How Much Will You Take For It?
I confess, I don't care for garage sales. I often wonder, "If it isn't good enough to live in that house, why do we think it is good enough for ours?" Fact is, I don't like any place where you have to barter or play pricing games. They are too much like life. I'll explain.
It happens to everyone, and this particular night it was my son's turn. The wind caught his door and it thumped into the car door next to him. I was blissfully unaware of this until we got halfway from the car to the restaurant and he said, "Dad, I'm not sure, but I might have dented that car." We walked back and checked the door. Yes, there were two dents in it. We opened ours. Yes, it matched one of the dents. The smaller dent was probably ours. I pulled out one of my business cards and wrote on the back of it that the owner should call us and we would take responsibility for fixing the door, no questions asked. Duncan wondered if we should have to fix the whole door when we were only responsible for the smallest dent. I told him that it was our job to have it fixed. They could decide whether or not to mistreat us. That was their decision. Our decision was to own up to what had happened.
We could have walked away, but think for a second. If I traded my living, breathing Christianity for a few hundred dollars it would have revealed that everything I preach and teach is a fraud. I couldn't sell my faith that cheaply.
And my son? I showed him no anger. He kept saying he was sorry until I held up my hand to stop him. "Duncan," I said, "you are a good son and a good man. You and I have a great relationship. This kind of accident can happen to anyone. Truth be told, it DOES happen to everybody some time or another. There is no way I am trading my relationship with you for five minutes of yelling and three or four days of making your life miserable. It isn't worth it. Let's go eat."
Why sell your son for a lot of yelling and feeling all self-righteous? Why sell your Christianity for a lousy wad of tens? It is still far too easy to sell Jesus for thirty pieces of silver and to sell your family for less.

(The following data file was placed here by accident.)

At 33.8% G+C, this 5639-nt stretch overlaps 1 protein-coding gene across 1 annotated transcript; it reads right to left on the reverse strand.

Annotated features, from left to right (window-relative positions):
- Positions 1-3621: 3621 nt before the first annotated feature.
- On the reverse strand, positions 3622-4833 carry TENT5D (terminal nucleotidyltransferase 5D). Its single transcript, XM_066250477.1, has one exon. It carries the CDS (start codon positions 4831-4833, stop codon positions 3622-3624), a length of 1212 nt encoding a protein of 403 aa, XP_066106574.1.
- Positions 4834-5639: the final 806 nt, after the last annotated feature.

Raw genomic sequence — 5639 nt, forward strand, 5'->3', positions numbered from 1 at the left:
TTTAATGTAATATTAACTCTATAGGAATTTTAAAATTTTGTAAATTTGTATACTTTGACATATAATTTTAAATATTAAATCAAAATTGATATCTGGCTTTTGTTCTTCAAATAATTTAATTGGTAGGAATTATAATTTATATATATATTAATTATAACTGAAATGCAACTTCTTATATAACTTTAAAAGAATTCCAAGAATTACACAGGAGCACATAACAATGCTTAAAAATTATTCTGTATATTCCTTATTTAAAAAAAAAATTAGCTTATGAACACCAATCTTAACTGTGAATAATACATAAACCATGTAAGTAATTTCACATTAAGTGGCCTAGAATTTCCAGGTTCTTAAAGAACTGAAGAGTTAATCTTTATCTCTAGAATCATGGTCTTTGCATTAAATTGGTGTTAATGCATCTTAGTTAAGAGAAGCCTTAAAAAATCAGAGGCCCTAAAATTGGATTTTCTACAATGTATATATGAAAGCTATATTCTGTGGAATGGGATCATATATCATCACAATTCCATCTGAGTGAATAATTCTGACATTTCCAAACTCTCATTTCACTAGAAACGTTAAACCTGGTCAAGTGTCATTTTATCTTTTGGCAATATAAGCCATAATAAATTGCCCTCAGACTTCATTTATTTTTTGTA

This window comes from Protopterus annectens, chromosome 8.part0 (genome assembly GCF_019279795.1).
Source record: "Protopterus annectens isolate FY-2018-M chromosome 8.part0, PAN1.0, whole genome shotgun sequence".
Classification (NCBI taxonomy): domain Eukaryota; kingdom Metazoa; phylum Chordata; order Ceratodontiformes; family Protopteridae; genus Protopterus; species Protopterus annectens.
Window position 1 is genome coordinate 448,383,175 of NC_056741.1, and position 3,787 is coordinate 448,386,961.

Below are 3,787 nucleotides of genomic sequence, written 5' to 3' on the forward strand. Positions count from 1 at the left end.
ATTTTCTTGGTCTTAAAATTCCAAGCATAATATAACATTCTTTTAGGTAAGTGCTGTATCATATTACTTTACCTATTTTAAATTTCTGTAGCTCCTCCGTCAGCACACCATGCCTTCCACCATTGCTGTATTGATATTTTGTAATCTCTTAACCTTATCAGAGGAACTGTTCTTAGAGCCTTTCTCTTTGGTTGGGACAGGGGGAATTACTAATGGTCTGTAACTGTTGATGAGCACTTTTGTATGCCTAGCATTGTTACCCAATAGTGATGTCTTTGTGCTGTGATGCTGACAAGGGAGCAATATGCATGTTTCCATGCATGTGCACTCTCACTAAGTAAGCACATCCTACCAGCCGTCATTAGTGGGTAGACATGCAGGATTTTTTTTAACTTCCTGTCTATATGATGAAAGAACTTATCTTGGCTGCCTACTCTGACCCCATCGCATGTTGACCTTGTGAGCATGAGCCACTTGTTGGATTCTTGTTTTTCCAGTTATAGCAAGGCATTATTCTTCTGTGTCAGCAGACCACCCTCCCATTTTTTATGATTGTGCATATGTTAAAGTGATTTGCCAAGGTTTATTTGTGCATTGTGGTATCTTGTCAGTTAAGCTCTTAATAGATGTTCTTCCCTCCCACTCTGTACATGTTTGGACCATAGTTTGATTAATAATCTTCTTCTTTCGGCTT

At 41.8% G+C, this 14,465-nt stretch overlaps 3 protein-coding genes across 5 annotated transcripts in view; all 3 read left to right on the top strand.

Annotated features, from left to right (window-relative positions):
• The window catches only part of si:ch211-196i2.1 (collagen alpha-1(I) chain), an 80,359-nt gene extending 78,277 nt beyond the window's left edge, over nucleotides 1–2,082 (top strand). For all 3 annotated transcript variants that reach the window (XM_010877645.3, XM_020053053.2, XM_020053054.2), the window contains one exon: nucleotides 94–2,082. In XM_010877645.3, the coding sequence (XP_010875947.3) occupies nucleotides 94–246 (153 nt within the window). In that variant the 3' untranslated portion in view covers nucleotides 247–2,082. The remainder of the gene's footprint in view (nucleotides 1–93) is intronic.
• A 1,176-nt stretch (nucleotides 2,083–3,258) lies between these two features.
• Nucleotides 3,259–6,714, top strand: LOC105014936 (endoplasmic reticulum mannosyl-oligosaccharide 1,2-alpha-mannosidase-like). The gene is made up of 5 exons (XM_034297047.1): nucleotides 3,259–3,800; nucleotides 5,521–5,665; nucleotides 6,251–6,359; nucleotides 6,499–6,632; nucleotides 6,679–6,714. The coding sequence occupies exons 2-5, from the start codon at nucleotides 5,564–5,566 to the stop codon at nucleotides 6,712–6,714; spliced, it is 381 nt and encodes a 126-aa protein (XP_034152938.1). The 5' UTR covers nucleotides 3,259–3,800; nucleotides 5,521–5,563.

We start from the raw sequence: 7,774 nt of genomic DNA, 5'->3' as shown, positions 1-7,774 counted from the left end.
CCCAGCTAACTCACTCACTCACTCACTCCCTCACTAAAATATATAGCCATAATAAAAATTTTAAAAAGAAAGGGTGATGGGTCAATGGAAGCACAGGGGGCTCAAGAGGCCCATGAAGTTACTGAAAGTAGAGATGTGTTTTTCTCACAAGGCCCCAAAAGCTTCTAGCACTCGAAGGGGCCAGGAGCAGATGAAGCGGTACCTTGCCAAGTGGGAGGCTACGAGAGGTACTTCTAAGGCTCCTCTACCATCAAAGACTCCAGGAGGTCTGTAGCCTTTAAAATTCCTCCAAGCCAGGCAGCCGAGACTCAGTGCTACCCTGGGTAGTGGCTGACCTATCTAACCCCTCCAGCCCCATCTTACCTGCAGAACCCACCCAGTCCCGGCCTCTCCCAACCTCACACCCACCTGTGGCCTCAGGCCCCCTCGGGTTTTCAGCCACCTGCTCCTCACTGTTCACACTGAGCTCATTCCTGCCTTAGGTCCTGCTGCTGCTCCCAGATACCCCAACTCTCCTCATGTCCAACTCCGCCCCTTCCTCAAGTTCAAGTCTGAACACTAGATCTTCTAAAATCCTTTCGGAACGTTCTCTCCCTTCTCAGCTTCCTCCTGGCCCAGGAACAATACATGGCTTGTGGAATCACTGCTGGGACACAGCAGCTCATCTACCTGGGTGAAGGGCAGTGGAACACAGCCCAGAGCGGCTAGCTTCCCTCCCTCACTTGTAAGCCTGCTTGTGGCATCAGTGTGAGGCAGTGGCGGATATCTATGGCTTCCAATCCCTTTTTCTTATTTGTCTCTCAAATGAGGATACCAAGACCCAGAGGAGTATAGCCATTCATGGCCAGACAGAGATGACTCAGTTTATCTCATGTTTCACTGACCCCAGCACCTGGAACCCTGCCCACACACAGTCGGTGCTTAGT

It is far too easy to sell our unity in Christ for a song preference or a perferred interpretation of a beloved Scripture. It is far too easy to sell our relationship with our loving wives for a power play in an argument or for a half hour of lust fulfilled. It is far too easy to sell our call for evangelism, social justice, peacemaking for another raise, another filled line on our schedule, another entry in the Palm Pilot or ... a pair of shoes. Amos warns us twice (2:6; 8:6) against selling the needy so cheaply.
When we still lived in Scotland we had visitors from time to time. One time a couple came who said they wanted to come and work in Scotland with us to help us build the church. I didn't know him well but I was happy to show him around. He took lots of photos and wanted to have them developed so I took him to a chemist's and we waited a day (this was back in the 80's, children). When we came back for them and he was told by the little girl how much they cost he exploded. It was about twice what he paid for that service back home in the US. He was abusive and insistent about the evil being perpetuated on him. It got so bad that I got hold of his belt (he was a lot bigger than I) and pulled him away from the counter and out of the shop. "Congratulations," I told him. "You just sold that girl's soul for twelve pounds. I will never be able to talk to her about Jesus because she is going to associate me with the huge, red faced, angry American who berated and belittled her over something she could not control or change. I hope you feel better, but she doesn't, I don't, and Jesus doesn't since He now has to find someone else to reach her with the gospel of peace."
In case you are wondering, twelve pounds was about twenty dollars back then, but that isn't the point, is it? The point is that we have a tendency to sell for pennies those things most valuable: our character, relationships, reputations, influence.
Speaking of which... how much do you want for it?